A Sailor Meets A Fisherman In 1534: It's An 'Encounter,' Not A Discovery
Growing up in northwestern Ontario, author Brittany Luby would hear things in history class that didn't line up with what she learned at home. She descends from the Anishinabeg, and "growing up I would hear about our peoples being 'discovered' or our territories being 'discovered,' " she says. "It was really confusing when I would go home and my parents would tell me: That's not actually how things happened."
In her new book, Encounter, Luby imagines the meeting of two men — Fisher and Sailor — on one day in 1534. The story draws from notes made by French explorer Jacques Cartier who let his crew go to shore on his first expedition to what is now North America. From an indigenous perspective, Luby imagines one of those sailors meeting a Stadaconan fisherman whose family has been living on that land and fishing in those waters for generations.
"I wanted to tell a story that showed that the Stadaconans were already here, and that they had knowledge that was valued and valuable in this space ..." Luby says. "I really just wanted to showcase that indigenous presence and cultural vitality."
The book is illustrated by Michaela Goade, who is of Tlingit descent."The sad fact is that for indigenous communities, accurate and respectful portrayals are either non-existent or woefully underrepresented," she says.
Luby says that when she saw Goade's vibrant, watercolor illustrations for Encouter,it felt like "the stars had aligned."
"It was a vision of the universe that resonated with me. ..." Luby says. "It was really important to approach this story with a sort of gentleness."
On wanting to tell a story about shared humanity
Luby: In 1534, Fisher and Sailor didn't know what we know today — they didn't know what was coming: That France would eventually use knowledge extracted from North America to colonize indigenous lands. ... I wanted to imagine what might have unfolded if two people had thought perhaps they were just spending this moment in time together. But the other thing that I really wanted to do was to highlight that Fisher and Sailor had a choice in how they interacted and we have a choice in how we choose to interact today. ...
I think we have a lot of work to do drawing attention to colonial violence that happened in North America. ... But I think we also need stories that remind us of our shared humanities. So people aren't just focused on trying to help or how to fix a problem — but instead, they're looking to their neighbor — just like Fisher and Sailor are looking at each other — and going: How can we get through this day together?
On the dreamlike quality of the illustrations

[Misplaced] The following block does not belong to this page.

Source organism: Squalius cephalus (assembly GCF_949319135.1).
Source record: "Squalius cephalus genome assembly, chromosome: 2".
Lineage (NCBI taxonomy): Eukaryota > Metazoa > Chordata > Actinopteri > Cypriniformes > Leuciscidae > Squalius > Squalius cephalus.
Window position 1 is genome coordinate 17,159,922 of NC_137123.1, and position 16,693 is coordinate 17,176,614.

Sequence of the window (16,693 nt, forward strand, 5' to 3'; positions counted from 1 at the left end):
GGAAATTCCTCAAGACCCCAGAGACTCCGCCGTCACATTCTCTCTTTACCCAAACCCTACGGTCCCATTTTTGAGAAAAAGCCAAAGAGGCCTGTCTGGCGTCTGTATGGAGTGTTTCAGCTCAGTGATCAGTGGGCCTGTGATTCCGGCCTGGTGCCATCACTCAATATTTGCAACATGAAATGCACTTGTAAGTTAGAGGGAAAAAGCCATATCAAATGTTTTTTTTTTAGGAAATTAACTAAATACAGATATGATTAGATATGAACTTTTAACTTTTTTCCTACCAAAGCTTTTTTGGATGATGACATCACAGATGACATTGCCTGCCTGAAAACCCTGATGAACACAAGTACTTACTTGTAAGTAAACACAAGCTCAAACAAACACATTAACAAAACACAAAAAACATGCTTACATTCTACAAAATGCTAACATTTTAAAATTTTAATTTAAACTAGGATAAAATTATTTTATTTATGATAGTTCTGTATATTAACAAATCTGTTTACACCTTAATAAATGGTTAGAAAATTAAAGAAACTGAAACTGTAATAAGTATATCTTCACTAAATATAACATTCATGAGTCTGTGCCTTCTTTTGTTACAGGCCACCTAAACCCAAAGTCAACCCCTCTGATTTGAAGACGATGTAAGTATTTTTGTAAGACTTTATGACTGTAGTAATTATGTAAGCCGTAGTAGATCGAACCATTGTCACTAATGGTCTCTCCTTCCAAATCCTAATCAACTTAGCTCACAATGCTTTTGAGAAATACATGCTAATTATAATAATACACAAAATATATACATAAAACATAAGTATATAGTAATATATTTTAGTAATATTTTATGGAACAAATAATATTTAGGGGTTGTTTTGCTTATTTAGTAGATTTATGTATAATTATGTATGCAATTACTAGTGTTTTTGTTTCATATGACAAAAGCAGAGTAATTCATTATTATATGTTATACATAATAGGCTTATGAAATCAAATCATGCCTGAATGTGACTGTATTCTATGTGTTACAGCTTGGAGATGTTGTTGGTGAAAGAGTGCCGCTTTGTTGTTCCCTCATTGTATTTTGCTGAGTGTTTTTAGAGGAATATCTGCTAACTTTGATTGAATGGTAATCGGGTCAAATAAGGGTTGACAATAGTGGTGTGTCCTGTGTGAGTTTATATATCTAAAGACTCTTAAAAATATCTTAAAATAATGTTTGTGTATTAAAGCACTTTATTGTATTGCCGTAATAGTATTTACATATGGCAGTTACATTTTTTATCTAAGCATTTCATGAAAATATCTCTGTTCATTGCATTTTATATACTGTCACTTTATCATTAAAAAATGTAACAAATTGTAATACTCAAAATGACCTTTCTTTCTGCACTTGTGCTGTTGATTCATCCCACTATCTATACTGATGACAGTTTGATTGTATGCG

Goade: I work primarily in watercolor, and so my style sort of lends itself more towards imaginative, more magical landscapes, and I'm really deeply inspired by the natural world. ... I spent a lot of time on building up the landscape. ... There's lots of sweeping cliffs and coastal vistas, beautiful ocean views, deep rich forests, lots of jewel tones on sunsets and sunrises. The book follows the day so the sun tracks left through right throughout the story.
Luby: One of the things that I really love about Michaela's illustrations is they have this dreamlike quality and they're very calming. The color palette is so invi ting, and so beautiful. ... For both Michaela and I — because we're not Stadaconan and we're not of Iroquoian descent — this really is an indigenous re-imagining of a story we've inherited through the Western education system. And I think that the colors invite us into this dreamworld, in this dreamscape.
On the way Goade strove for accuracy in her illustrations
Luby: Whenever there was a question she would take a moment of pause. We would break from the creative process to go back and do some research. So when Fisher needed a pocket, we were like: OK, did the Stadaconans have pockets? ... Michaela didn't make assumptions when she reached something that felt unfamiliar. We paused, and we reflected, and we moved forward in the best way we could. ...
There is a part of the story where Fisher welcomes Sailor ... and he waves and one of the questions ... was, OK how would a Stadaconan wave in 1534? And we had no idea. ... So we decided to reframe the image in such a way that Fisher was shielding his eyes from the sunlight so that we weren't making assumptions or relaying information of what things should look like.
On creating a book that would invite critical thinking
Goade: The subject matter Brit chose to take on is rather complex for picture books ... [in] that it challenges readers to ask questions and to think critically about what we grew up hearing or learning. Negotiating this positive encounter — this day in the life that Fisher and Sailor share ... against the backdrop of a more historically complicated time. I think children are incredibly intelligent and often times smarter that we give them credit for. So I'm a huge advocate for books that can really foster that critical and creative thinking.
Samantha Balaban and Evie Stone produced and edited this interview for broadcast. Beth Novey adapted it for the Web.
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